(Be aware, anything and everything about Shakespeare on YouTube is infested with Anti-Strats peddling their bile and bibble.)
July 14, 2018 @ 11:28 am
Kyle Kallgren did a great video essay on this topic for one of his Shakespeare months and covered a lot of similar ground, very informative.
That said, the idea of a Forrest Gump-esque comedy about a bumbling fraud being set up to play the role of Shakespeare is incredibly, intensely enjoyable. I would totally watch that movie.
July 14, 2018 @ 12:12 pm
I found Bryson’s book very amusing, as his work usually is. He makes a very common sense point that that the we know very little about most average people in the the Tudor/Stuart period. The only reason we have the six signatures and a cross-reference to, say, the Mountjoy case, is because of obsessive research. We have equally as many gaps for Greene, Jonson and most of the King’s men. Far fewer modern writers feel the need to make Jonson a subject of conspiracy theories. Marlowe comes close, but let’s be honest, fewer people know who he was.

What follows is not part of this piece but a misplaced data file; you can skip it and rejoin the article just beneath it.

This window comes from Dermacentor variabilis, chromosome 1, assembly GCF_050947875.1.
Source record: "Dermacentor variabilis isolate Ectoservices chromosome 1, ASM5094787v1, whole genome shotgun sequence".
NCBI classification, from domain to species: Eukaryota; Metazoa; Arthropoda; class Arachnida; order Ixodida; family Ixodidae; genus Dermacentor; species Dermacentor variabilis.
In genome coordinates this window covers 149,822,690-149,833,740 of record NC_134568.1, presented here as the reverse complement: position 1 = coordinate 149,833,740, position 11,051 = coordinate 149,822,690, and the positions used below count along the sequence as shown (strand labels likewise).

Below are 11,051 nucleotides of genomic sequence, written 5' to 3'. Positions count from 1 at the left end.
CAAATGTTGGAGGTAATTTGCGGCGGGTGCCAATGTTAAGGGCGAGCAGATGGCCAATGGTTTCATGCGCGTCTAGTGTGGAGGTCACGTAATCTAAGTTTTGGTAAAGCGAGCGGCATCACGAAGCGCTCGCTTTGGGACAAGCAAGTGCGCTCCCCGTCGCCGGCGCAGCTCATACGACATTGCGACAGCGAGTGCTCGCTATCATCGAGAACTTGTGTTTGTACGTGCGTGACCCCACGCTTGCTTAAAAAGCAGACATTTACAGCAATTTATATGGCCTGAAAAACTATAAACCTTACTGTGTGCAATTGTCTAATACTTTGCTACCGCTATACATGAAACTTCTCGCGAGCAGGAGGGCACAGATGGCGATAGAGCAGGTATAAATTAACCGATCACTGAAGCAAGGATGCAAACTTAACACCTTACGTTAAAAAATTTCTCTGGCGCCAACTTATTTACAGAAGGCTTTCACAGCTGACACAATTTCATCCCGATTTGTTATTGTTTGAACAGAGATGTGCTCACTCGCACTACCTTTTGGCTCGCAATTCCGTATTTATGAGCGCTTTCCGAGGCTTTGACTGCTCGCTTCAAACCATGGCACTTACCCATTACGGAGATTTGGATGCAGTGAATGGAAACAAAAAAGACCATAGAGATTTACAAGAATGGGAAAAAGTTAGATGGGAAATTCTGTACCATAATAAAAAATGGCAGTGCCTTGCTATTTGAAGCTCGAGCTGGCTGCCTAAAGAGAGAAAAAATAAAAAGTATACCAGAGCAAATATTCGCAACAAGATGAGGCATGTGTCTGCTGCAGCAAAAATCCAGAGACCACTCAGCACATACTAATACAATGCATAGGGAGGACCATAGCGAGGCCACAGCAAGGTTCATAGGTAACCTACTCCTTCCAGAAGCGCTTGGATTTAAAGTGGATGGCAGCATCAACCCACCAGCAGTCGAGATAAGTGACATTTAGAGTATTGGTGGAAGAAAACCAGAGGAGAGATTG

I find it fascinating that the true authorship question even exists. One guy, about whom we know frustratingly little except a body of plays and poetry, “obviously” couldn’t be the author. It must have been some other guy about whom we know very little. Except, usually, that the other guy was posh. The fact that anyone cares enough to make a case at all is snobbery writ large, a belief that a middle-class bloke of average means from a Midlands market town obviously could not be a poetic talent.
(I claim no special knowledge in this area.)
July 14, 2018 @ 11:37 pm